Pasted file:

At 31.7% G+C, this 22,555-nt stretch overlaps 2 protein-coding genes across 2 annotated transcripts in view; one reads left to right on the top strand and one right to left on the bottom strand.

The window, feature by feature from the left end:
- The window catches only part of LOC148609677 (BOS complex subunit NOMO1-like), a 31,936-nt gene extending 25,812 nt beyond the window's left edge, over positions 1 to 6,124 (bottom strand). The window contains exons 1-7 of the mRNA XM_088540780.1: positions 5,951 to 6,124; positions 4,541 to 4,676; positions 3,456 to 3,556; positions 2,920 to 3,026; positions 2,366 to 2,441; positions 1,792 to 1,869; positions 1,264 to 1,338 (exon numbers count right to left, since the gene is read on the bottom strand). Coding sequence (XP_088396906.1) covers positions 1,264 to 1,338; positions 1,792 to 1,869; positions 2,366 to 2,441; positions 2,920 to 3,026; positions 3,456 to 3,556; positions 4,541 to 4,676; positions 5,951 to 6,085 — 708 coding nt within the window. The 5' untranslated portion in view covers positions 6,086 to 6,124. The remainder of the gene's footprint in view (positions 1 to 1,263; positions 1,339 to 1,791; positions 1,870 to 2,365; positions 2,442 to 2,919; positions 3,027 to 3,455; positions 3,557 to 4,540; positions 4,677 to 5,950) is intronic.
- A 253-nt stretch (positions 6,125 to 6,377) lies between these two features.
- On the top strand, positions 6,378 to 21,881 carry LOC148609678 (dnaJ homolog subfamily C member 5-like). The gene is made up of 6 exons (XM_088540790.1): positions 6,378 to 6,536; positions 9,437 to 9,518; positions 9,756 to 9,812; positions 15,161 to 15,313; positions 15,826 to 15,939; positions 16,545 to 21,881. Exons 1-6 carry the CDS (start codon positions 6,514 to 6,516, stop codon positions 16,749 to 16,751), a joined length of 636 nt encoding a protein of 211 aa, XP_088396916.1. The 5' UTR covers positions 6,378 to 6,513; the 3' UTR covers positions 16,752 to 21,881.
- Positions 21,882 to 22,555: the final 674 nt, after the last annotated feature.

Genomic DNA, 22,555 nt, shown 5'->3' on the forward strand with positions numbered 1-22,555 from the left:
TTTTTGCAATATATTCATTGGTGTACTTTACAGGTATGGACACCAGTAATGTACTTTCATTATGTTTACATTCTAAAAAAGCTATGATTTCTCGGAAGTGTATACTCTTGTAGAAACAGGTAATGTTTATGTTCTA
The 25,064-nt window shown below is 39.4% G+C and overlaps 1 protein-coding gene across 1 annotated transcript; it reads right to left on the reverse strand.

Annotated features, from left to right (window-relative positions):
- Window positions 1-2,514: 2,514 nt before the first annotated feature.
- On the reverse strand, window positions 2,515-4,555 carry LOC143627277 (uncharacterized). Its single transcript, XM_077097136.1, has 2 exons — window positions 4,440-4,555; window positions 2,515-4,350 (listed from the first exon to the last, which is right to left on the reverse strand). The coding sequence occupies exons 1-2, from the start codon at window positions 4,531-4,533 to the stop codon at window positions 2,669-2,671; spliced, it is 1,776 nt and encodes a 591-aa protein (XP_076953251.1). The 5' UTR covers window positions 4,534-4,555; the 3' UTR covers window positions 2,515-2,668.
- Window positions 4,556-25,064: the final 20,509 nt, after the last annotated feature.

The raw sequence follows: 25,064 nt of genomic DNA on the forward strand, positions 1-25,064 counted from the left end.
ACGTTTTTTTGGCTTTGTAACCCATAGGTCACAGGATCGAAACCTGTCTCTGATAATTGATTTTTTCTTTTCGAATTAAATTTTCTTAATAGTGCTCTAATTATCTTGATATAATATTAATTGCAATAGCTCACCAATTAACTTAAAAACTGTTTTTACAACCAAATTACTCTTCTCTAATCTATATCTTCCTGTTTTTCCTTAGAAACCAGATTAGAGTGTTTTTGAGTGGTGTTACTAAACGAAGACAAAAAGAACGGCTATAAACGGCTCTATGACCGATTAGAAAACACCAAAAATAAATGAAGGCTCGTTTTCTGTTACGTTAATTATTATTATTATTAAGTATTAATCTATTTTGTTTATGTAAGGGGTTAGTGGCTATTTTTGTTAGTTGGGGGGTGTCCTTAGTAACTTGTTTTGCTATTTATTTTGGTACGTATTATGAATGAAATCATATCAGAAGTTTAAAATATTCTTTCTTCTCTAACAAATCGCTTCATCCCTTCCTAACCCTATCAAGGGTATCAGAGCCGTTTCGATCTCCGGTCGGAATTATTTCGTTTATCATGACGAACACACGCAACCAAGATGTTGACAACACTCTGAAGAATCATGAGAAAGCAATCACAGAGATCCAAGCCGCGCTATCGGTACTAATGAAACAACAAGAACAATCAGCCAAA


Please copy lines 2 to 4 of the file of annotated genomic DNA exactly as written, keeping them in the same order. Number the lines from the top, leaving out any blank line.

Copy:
The window, feature by feature from the left end:
- The window catches only part of LOC148609677 (BOS complex subunit NOMO1-like), a 31,936-nt gene extending 25,812 nt beyond the window's left edge, over positions 1 to 6,124 (bottom strand). The window contains exons 1-7 of the mRNA XM_088540780.1: positions 5,951 to 6,124; positions 4,541 to 4,676; positions 3,456 to 3,556; positions 2,920 to 3,026; positions 2,366 to 2,441; positions 1,792 to 1,869; positions 1,264 to 1,338 (exon numbers count right to left, since the gene is read on the bottom strand). Coding sequence (XP_088396906.1) covers positions 1,264 to 1,338; positions 1,792 to 1,869; positions 2,366 to 2,441; positions 2,920 to 3,026; positions 3,456 to 3,556; positions 4,541 to 4,676; positions 5,951 to 6,085 — 708 coding nt within the window. The 5' untranslated portion in view covers positions 6,086 to 6,124. The remainder of the gene's footprint in view (positions 1 to 1,263; positions 1,339 to 1,791; positions 1,870 to 2,365; positions 2,442 to 2,919; positions 3,027 to 3,455; positions 3,557 to 4,540; positions 4,677 to 5,950) is intronic.
- A 253-nt stretch (positions 6,125 to 6,377) lies between these two features.